A general practitioner's approach to myxomatous mitral valve disease

Downtown Charlotte, NC

Veterinarians can do a lot to treat this cardiac condition in their clinics by following the most updated clinical evidence.

Myxomatous mitral valve disease (MMVD) is the most common heart disease in dogs. The good news for pet owners and veterinarians is that this is a slowly progressive degenerative disease. But "if we don't catch this or get these dogs on the right medications for the stage they're in, it can be devastating,” said Natalie Marks DVM, CVJ, while presenting a session about practical approach to management of MMVD for general practitioners at the 2023 Fetch dvm360 conference in Charlotte, North Carolina.1

Photo: Fukume/Adobe Stock

A veterinarian listens to a dog's heartbeat.

Photo: Fukume/Adobe Stock

A veterinarian listens to a dog's heartbeat.

Communicating with clients

Communicating the underlying disease process to clients can be challenging. "Many of our pet parents think of heart disease like in humans," said Marks. In truth, humans most often get coronary artery disease leading to heart attacks. Many clients have either personally experienced this disease or know someone who has, which can influence their response to finding out their pet has heart disease. Marks encouraged veterinarians to help clients distinguish canine heart disease as a different disease process so that clients can come into the conversation about diagnostics and management with an open mind.1

Additionally, Marks recommended providing clients with information in multiple ways as they sometimes forget a large amount of the information provided during their appointment. Providing handouts, links to educational videos, and written medication instructions can improve client understanding and compliance.1

MMVD Stages

The 2019 ACVIM guidelines2 presented an updated staging system for MMVD:

  • Stage A: Patients at higher risk for MMVD, such as Cavalier King Charles spaniels, but that have not yet developed clinical signs of disease.
  • Stage B1: Patients with a heart murmur who are asymptomatic and do not have significant heart enlargement.
  • Stage B2: Patients with a heart murmur >Grade III/IV who do not have clinical signs of heart failure. They have significant cardiac enlargement as determined by echocardiogram or a radiographic vertebral heart score (VHS) of >10.5 with echocardiogram or >11.5 without echocardiogram.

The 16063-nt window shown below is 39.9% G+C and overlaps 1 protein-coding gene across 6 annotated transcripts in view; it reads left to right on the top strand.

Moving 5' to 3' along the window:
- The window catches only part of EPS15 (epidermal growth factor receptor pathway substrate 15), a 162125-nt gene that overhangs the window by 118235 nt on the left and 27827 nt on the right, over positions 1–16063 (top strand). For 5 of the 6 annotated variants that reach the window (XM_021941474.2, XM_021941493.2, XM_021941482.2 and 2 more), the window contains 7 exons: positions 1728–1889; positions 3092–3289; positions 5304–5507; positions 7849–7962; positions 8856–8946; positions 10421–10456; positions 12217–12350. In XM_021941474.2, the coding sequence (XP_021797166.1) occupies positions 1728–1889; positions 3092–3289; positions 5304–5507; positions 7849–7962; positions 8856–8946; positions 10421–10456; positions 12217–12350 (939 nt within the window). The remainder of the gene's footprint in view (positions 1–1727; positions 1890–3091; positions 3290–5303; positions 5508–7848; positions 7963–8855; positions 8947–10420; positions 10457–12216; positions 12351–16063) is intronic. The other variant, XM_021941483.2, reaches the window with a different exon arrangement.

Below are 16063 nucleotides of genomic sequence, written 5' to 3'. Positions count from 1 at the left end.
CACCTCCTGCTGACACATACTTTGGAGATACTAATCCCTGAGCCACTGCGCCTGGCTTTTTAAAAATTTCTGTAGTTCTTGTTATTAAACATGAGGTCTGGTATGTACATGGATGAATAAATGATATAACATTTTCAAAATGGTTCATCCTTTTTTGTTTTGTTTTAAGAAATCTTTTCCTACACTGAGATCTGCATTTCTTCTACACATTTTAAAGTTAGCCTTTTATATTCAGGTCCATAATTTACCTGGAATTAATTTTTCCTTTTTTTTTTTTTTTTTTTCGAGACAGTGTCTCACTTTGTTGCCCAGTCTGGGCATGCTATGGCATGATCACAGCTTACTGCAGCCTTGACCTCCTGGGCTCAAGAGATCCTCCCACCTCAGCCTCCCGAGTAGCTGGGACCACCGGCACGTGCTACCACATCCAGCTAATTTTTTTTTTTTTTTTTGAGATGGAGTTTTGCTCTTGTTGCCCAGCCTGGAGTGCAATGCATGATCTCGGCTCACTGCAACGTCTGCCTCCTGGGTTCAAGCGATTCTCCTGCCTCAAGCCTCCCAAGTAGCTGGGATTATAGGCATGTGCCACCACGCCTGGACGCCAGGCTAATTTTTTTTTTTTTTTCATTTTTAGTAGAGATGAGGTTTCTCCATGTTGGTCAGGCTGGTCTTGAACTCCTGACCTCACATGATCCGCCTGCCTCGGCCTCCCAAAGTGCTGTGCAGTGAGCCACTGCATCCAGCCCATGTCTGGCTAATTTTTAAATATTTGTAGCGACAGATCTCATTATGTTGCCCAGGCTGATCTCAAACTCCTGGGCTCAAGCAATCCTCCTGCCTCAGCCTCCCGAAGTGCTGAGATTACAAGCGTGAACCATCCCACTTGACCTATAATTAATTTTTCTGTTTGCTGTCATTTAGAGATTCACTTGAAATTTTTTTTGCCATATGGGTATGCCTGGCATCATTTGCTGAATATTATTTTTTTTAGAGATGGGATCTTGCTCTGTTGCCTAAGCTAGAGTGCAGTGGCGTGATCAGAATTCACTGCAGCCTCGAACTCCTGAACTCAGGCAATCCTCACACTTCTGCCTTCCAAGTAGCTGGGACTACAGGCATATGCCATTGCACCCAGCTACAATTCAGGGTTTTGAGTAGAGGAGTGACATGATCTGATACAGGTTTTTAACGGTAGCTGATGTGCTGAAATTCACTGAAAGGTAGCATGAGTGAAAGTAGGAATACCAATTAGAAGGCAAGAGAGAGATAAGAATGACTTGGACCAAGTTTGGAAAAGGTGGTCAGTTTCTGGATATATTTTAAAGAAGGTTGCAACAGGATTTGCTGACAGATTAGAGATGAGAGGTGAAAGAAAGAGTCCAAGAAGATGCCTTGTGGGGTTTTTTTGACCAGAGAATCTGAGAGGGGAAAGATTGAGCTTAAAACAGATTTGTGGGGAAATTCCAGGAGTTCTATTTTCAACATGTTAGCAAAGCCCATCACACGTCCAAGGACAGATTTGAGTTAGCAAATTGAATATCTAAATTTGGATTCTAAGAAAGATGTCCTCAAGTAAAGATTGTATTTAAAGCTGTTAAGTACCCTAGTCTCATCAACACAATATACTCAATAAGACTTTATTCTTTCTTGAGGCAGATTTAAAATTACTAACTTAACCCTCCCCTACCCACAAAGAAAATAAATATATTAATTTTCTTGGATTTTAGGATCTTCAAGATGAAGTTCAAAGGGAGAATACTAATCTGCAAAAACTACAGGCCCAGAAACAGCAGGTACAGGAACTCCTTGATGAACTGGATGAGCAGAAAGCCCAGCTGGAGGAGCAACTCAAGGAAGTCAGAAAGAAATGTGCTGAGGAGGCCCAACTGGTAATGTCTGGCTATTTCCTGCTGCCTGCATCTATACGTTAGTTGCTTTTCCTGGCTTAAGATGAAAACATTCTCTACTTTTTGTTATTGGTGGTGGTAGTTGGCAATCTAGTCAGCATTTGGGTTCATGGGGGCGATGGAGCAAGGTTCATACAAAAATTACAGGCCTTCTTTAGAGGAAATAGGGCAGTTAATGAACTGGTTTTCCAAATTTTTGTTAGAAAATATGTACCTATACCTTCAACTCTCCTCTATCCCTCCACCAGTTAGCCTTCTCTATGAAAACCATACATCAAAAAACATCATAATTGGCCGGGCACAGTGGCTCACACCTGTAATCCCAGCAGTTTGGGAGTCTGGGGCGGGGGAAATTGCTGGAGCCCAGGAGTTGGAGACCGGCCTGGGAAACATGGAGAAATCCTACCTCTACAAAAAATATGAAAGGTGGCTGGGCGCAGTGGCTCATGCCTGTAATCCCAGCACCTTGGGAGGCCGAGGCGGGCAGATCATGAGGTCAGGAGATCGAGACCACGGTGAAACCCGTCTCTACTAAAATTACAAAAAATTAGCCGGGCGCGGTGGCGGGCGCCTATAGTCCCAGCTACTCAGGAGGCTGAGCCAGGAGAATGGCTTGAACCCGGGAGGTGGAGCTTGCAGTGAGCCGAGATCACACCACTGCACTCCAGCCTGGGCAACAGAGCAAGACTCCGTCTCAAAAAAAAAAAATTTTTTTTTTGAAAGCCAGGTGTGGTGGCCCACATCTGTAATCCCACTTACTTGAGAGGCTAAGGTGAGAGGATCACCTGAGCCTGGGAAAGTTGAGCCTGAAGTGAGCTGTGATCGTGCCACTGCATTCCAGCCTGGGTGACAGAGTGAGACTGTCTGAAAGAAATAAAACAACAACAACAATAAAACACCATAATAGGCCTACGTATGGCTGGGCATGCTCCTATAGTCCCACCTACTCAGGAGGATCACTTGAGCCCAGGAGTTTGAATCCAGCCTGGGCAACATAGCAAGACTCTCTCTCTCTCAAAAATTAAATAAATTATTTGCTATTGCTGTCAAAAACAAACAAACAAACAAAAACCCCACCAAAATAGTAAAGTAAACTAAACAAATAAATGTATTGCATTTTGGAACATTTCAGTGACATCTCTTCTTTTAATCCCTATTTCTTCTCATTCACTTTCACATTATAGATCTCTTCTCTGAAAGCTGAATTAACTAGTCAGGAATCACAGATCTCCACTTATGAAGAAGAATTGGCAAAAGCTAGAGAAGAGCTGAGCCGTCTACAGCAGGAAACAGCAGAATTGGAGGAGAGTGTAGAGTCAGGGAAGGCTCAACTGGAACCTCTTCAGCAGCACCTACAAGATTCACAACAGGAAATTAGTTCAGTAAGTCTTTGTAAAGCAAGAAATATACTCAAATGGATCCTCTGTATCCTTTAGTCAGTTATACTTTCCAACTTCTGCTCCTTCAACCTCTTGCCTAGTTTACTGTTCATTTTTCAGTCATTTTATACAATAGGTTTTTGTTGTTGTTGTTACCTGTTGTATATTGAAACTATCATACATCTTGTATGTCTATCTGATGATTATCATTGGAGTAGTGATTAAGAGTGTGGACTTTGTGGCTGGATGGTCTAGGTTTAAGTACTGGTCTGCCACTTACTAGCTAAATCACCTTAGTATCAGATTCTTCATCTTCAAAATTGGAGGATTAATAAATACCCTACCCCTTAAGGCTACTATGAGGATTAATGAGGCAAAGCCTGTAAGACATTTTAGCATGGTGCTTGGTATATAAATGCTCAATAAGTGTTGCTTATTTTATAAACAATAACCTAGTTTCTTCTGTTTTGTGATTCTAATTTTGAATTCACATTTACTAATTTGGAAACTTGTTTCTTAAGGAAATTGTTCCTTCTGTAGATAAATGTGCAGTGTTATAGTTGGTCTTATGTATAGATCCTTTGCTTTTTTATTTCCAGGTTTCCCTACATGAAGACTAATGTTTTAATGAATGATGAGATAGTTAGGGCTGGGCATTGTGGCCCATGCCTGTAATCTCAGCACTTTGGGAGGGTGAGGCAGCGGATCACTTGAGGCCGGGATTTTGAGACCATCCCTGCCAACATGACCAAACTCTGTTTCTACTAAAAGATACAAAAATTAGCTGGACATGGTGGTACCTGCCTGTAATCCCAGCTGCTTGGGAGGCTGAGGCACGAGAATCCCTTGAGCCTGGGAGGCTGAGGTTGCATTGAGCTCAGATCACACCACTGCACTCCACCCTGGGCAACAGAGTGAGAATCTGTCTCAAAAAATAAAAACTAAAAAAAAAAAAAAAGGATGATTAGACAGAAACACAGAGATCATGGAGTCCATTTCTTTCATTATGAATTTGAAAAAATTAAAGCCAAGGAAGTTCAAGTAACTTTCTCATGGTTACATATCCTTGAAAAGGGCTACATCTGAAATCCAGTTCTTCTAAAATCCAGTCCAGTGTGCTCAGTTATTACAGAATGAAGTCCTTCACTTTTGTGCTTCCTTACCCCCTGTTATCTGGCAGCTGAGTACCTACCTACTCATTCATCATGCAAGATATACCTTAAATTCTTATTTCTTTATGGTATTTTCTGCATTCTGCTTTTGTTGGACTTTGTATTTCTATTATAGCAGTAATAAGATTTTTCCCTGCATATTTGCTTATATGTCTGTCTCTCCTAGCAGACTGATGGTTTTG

• Stage C: Patients with current heart failure or a history of heart failure.
  • Stage D: Patients with refractory heart failure.

"In an ideal world, all mitral valve disease patients would be staged," shared Marks. However, she reminded veterinarians to remain cognizant of client finances. When money is tight, diagnostics that are the most likely to change the treatment course should be prioritized. Although echocardiogram is the gold standard diagnostic test to distinguish between stages B1 and B2, the staging can also be done based on radiographs. Staging is important to guide treatment and monitoring.1

The GP approach to MMVD

Marks suggested the acronym HEART to guide GPs in the diagnosis and treatment of MMVD.1

H: History

Marks noted that a good history is essential to raising the clinicians index of suspicion for heart failure. MMVD patients "don't all come in coughing or with auscultation changes," she said. Unexplained weight loss, decreased appetite or changes in eating patterns, behavior changes, exercise intolerance, and change in breathing can all be signs of MMVD. A thorough dietary history should also be collected.

E: Examination

A thorough physical examination is also essential. Listen carefully to the heart for murmurs and arrhythmias. Palpate the femoral pulses during auscultation to evaluate for pulse deficits. Watch the respiratory pattern and auscultate the lungs carefully. Distinguishing between respiratory and cardiac disease is important though it can be tricky at times. Body condition score (BCS) and heart rate are 2 findings that can be helpful in distinguishing between respiratory and cardiac disease. BCS tends to be normal to decreased in heart disease due to cardiac cachexia but normal to increased with respiratory disease, Marks noted. Heart rates tend to be increased in the presence of heart disease and normal to decreased with pulmonary disease.

A: Analyze BW/BP/ECG